Family structure, residential area and housing demand: evidence from micro-data for the U.S.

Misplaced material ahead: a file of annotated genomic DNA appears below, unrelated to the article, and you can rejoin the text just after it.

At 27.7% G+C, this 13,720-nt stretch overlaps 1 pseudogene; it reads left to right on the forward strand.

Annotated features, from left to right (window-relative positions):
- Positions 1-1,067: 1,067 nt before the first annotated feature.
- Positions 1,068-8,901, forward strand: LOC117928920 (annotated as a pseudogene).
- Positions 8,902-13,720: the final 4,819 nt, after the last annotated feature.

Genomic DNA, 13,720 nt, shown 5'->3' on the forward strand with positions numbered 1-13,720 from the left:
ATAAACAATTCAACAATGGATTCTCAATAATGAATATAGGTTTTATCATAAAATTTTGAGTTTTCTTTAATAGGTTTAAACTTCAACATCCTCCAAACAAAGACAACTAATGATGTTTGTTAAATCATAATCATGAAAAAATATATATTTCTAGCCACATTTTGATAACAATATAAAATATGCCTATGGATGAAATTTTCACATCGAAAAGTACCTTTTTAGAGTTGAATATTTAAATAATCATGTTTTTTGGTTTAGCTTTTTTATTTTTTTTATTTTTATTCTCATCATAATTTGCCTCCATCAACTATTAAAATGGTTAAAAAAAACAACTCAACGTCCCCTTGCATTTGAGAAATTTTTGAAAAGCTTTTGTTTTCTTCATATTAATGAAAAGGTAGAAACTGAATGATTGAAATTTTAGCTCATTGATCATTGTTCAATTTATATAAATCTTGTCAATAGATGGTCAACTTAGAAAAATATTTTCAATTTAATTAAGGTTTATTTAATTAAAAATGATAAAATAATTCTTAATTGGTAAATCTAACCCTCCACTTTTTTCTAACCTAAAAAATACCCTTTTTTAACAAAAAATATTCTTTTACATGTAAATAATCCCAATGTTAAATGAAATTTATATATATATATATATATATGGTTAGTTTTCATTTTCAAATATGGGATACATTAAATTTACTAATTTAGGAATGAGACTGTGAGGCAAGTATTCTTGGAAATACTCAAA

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Existing literatures emphasize the estimates of price and income elasticities for housing demand over the whole population. This dissertation analyzes and quantifies different responses of whole population and subgroups for housing demand categorized by family structure and residential area. Micro data for the U.S. are used to analyze the effects of family structure and residential area on tenure choice and housing demand. This data is used to model hedonic house price, tenure choice and housing demand. This dissertation presents the significant differences in the housing demand between the subgroups. First, the effect of family structure on tenure choice and housing consumption is very significant. Single person and single parent households are less likely to own their house, while couples with children are likely to consume more housing. Second, the location of households affects tenure choice significantly. The households living in the center of a big city are less likely to own than the households living small urban and rural areas. Third, each family structure has different income and price elasticities of housing demand. Single parent households are more responsive to change in income and less responsive to change in price compared to other types of households. Single person household has relatively high price elasticity.